Bright sun­light woke us, needling through the cracks in the bam­boo wall, and the sound of chil­dren’s voices. I pushed open the door of our hut and gasped at the sheer beauty of our sur­round­ings. Af­ter all the trauma, we’d landed in par­adise. There, just a few me­tres away, was a cres­cent of sil­ver sand lapped by the crys­tal water of the lake. A cou­ple of palm trees waved lazy branches against the sun. And, as in par­adise, there were an­gels: a gag­gle of ragged, smil­ing chil­dren had gath­ered at our door, chat­ter­ing ex­cit­edly. As I stepped out into the sun­shine, they fell silent for a moment, then burst into a cho­rus: ‘‘Good af­ter­noon. Good morn­ing. How are you? Do you speak English? What is your name? Manch­ester United! Give me money!’’

I smiled back and chat­ted for a while. Grad­u­ally more and more chil­dren ar­rived. There must have been at least 20, star­ing cu­ri­ously as I tried to wash and clean my teeth (the elec­tric tooth­brush drew squeals of de­light) and fol­low­ing me to the hut which served as wash­room and toi­let. ‘‘Please, that’s enough. Go away now,’’ I pleaded. ‘‘Gowayno,’’ they echoed, smil­ing an­gel­i­cally. In the end, we sur­ren­dered. We emerged from the hut in our swim­ming gear, ran down to the beach and into the water. Some lit­tle boys who could swim fol­lowed; oth­ers hung around the hut, peer­ing cu­ri­ously in­side. We played splash­ing games and beach foot­ball with them. They did som­er­sault dives from the rocks, and brought us man­goes.

Later, fish­er­men came by with fish to sell, which we cooked on an open fire, thank­ing the good luck that had brought us to this place; oth­ers ap­peared with veg­eta­bles and fruit. Our good luck was also theirs — a few ex­tra kwachas to boost the lo­cal econ­omy.

The next day was ex­actly the same: sun­light, sand, water, heat, shade, fruit and fish, night­fall, starlight, sleep. And the day af­ter. We gave up our other plans and de­cided to stay. With­out elec­tric­ity, the bat­ter­ies on my tooth­brush, phone and lap­top grad­u­ally ran down, and I let the slow rhythm of the sun re­or­gan­ise my worka­day brain.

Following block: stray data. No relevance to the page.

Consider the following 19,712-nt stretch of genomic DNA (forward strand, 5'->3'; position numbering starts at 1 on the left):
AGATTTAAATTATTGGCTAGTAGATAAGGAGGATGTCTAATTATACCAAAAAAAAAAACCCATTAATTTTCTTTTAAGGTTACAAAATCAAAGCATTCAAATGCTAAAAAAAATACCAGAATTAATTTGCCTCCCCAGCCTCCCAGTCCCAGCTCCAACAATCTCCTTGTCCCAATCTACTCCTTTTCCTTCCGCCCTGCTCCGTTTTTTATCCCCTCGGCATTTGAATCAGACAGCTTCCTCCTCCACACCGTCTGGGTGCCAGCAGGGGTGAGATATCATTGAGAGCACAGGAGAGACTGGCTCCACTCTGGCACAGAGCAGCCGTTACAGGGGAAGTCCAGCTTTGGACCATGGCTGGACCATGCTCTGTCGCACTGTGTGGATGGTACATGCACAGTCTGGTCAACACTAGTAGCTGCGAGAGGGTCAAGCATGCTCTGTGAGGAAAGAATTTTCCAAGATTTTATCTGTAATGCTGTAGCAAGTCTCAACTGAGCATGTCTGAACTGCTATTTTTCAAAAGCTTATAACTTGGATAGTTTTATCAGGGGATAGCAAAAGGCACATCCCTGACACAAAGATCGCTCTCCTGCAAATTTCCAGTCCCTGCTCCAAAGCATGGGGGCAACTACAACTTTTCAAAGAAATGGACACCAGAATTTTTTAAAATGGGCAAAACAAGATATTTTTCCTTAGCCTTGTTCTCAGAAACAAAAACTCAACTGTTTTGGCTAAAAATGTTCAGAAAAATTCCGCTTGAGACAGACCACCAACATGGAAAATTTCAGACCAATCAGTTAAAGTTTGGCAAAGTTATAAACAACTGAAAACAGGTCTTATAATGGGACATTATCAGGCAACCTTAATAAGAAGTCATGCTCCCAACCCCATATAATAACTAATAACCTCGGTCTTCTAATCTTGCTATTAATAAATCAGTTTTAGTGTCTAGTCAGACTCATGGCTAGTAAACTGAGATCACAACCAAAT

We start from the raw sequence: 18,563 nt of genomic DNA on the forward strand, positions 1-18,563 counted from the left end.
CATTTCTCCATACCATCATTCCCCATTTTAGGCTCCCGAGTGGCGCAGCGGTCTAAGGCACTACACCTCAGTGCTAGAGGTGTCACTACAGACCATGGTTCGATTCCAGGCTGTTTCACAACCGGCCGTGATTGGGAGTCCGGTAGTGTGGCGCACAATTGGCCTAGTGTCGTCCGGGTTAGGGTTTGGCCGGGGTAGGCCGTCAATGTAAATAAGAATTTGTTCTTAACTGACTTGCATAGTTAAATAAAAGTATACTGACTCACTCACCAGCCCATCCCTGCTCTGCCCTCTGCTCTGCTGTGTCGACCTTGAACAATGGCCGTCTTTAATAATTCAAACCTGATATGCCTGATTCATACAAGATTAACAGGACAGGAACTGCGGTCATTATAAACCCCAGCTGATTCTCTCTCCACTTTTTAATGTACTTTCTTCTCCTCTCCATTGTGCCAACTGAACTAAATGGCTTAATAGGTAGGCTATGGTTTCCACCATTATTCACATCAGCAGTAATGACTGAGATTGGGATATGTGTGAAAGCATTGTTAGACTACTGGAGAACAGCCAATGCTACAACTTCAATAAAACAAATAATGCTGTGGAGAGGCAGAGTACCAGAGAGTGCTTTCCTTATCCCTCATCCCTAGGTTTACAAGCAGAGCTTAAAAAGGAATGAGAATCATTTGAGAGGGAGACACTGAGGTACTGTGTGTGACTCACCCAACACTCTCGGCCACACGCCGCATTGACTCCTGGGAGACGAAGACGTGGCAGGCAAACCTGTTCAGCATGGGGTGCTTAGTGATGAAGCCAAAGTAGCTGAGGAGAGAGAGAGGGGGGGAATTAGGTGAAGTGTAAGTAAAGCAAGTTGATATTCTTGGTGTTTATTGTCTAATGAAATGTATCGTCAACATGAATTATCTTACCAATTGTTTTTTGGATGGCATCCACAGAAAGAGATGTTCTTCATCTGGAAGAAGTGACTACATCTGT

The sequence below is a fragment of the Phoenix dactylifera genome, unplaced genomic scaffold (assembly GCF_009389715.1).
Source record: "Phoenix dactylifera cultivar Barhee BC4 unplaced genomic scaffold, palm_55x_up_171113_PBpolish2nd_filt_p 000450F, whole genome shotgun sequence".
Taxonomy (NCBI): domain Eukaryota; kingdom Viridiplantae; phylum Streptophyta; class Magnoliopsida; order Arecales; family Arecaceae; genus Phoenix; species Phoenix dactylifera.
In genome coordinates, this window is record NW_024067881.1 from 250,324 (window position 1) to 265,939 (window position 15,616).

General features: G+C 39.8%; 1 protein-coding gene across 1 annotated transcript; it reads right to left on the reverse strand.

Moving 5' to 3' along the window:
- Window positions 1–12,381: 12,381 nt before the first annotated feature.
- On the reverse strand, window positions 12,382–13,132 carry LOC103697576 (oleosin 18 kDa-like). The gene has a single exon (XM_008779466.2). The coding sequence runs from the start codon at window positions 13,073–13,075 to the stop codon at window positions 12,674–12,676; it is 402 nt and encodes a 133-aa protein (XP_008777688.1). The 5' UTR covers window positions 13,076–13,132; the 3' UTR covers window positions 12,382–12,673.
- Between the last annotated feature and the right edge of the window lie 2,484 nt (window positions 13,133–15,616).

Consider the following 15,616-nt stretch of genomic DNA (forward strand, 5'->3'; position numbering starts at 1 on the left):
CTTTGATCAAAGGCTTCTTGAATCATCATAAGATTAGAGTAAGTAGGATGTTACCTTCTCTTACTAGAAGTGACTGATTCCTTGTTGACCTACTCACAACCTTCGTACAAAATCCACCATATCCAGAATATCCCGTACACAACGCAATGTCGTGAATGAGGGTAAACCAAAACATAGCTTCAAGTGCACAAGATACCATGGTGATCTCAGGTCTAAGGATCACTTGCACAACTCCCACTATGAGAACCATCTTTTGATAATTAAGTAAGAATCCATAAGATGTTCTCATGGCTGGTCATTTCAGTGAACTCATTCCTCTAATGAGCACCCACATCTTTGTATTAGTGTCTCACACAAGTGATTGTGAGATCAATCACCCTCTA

At last our money, our anti-malar­i­als and drink­ing water were run­ning out, and it was time to go. When we packed up our things in the car, I found my dog-eared copy of Mid­dle­march by Ge­orge Eliot and the elec­tric tooth­brush were miss­ing. Maybe some of the an­gels were not so an­gelic af­ter all, but given the unimag­in­ably huge dis­par­i­ties in in­come be­tween them and us, it was a small price to pay. And I think Ge­orge Eliot would have been rather pleased.

Re­cently I vis­ited my daugh­ter in Malawi again and we took our camp­ing gear and drove up the lake road, think­ing to spend a few nights at Maia Beach. We stopped some pass­ing lo­cals to get di­rec­tions and asked at a cou­ple of stores near where we’d first spot­ted the sign. ‘‘Maia Beach?’’ They shook their heads. ‘‘There is no such place around here.’’

Had we imag­ined the whole thing? I re­mem­bered the pre­vi­ous visit and my heart pound­ing with fear that the vil­lagers would kid­nap or rob us. That’s when it oc­curred to me that maybe, in their own gen­tle way, they ac­tu­ally had. Ma­rina Lewycka’s most re­cent nov­els are We Are All Made of Glue and Var­i­ous Pets Alive and Dead. This is an edited ex­tract from Bet­ter Than Fic­tion, edited by Don Ge­orge (Lonely Planet, $24.99).